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Beethoven would be my favourite composer (of any music). Some gems to look out for are: Symphony no 7, (second movement), Symphony no 9 (first movement), and in my eyes, the best piece of music ever written, which is the third movement (presto agitato) of the Piano Sonata no 14 (Moonlight). The first movement, which is slower, is more famous, but the third movement is hair raisingly good.

If you are into your repeating runs, and arpeggio patterns, the baroque era is where you should look. Bach has been mentioned. Look for the "well tempered clavier", which is a collection of works that were designed to improve a student at the keyboard. For listening, the 6 cello sonatas are superb, toccata and fugue in D minor is legendary, and the Brandenburg Concertos are fantastic. Jason Becker was clearly heavily influenced by Bach.

Vivaldi is another very important, but much overlooked Baroque composer. If you haven't got "The Four Seasons", go out and buy, borrow, or steal it. It's jam packed with all the goods for building some serious classical chops.

Paganini is, well, Paganini. The 24 caprices, (of which number 5 is the one made famous by Yngwie and Vai), are study exercises. They are the most difficult pieces of music ever written for violin, and it has been suggested that Paganini himself could not actually play them to begin with, but then set about figuring out how to play the pieces he had written. The result was he became a chops monster. The effect on audiences was mind blowing. People were fainting at his performances. This is where the "pact with the devil" came from. In my opinion, check out caprice 24 (quite famous), 16, and 10. But also get the other ones to listen to, and write down passages that you like. There is a lifetimes worth of licks in them. Paganini was also a really good guitarist, so he has also written music specifically for the instrument (although more subdued).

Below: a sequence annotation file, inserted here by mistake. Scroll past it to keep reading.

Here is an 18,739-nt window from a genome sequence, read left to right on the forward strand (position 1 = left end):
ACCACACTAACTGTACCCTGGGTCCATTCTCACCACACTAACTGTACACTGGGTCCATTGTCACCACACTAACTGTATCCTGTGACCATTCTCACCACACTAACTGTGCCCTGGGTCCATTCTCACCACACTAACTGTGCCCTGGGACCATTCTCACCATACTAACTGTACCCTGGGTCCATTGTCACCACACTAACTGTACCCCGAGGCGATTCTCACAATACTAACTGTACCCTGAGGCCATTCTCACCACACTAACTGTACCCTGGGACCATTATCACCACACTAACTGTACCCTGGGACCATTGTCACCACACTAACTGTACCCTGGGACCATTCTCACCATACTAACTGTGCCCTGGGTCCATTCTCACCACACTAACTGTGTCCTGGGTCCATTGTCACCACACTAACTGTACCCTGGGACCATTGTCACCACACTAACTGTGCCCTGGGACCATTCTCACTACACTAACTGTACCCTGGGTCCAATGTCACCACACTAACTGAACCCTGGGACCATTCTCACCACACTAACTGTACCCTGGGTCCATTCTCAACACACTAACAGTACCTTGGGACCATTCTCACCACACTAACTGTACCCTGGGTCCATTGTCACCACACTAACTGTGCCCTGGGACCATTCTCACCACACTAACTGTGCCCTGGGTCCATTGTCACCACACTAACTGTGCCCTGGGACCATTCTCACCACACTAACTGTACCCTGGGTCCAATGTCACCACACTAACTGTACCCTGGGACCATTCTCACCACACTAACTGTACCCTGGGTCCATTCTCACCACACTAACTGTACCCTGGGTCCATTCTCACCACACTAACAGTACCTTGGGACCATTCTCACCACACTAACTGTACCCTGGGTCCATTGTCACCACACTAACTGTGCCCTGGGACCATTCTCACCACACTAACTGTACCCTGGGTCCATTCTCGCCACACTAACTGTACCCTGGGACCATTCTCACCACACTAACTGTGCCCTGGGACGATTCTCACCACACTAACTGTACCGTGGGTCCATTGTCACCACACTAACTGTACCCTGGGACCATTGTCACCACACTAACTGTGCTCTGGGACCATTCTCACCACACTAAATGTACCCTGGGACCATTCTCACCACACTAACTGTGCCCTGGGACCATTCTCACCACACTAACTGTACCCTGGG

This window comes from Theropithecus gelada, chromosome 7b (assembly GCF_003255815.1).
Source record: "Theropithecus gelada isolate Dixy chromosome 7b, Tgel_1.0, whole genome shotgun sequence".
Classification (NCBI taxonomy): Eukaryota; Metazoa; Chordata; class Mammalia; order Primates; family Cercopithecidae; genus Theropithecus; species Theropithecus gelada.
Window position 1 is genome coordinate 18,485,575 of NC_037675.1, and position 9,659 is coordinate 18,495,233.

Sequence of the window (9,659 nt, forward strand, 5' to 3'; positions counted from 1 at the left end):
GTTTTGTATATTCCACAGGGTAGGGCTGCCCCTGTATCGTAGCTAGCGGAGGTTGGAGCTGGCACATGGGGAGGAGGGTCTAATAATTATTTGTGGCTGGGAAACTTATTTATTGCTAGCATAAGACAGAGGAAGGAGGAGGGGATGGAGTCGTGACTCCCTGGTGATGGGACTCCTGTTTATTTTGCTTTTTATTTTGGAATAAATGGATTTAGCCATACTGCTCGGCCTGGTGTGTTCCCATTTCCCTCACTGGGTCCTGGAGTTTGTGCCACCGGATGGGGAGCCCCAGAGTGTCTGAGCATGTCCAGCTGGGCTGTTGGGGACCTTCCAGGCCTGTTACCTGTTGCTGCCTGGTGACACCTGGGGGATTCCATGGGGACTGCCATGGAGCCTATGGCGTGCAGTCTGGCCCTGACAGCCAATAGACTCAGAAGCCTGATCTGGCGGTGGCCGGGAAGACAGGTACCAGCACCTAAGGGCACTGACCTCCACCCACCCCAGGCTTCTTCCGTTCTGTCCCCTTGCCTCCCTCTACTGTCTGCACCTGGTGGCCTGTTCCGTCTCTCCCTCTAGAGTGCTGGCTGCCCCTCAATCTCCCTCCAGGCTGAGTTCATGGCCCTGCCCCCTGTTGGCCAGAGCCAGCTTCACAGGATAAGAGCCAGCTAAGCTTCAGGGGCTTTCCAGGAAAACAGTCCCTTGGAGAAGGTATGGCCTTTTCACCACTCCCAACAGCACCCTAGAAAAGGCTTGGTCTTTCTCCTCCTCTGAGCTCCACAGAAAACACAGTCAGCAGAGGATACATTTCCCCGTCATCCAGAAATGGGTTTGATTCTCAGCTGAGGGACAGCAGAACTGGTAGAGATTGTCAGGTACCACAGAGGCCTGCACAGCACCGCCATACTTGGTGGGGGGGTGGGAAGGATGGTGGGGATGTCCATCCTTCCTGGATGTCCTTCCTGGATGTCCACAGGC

Other great listening pieces, Bedrich Smetanas "Ma Vlast", Lizsts Hungarian Rhapsody no 2, Aaron Copeland "Hoedown", Richard Strauss "Also Sprach Zarathustra", Beethovens Eroica symphony (no 3), Tchaikovsky "1812 Overture", and Mozarts "Requiem".

Hopefully that should be a start for you, to get you through those long bouts of study (sorry if I got carried away!!)

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Layzer
post Aug 2 2007, 01:10 PM
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Thanks Tank! The answer i was looking for!


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tonymiro
post Aug 2 2007, 02:48 PM
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I like most forms of classical music (not particularly fond of French Baroque but you can't have everything). However if I had to choose my 10 favourites and the reasons it would probably be:

Igor Stravinsky - Rite of Spring. First classical piece I saw performed as a ballet and also the first piece of music that really made me question my whole understanding of harmony and rythm.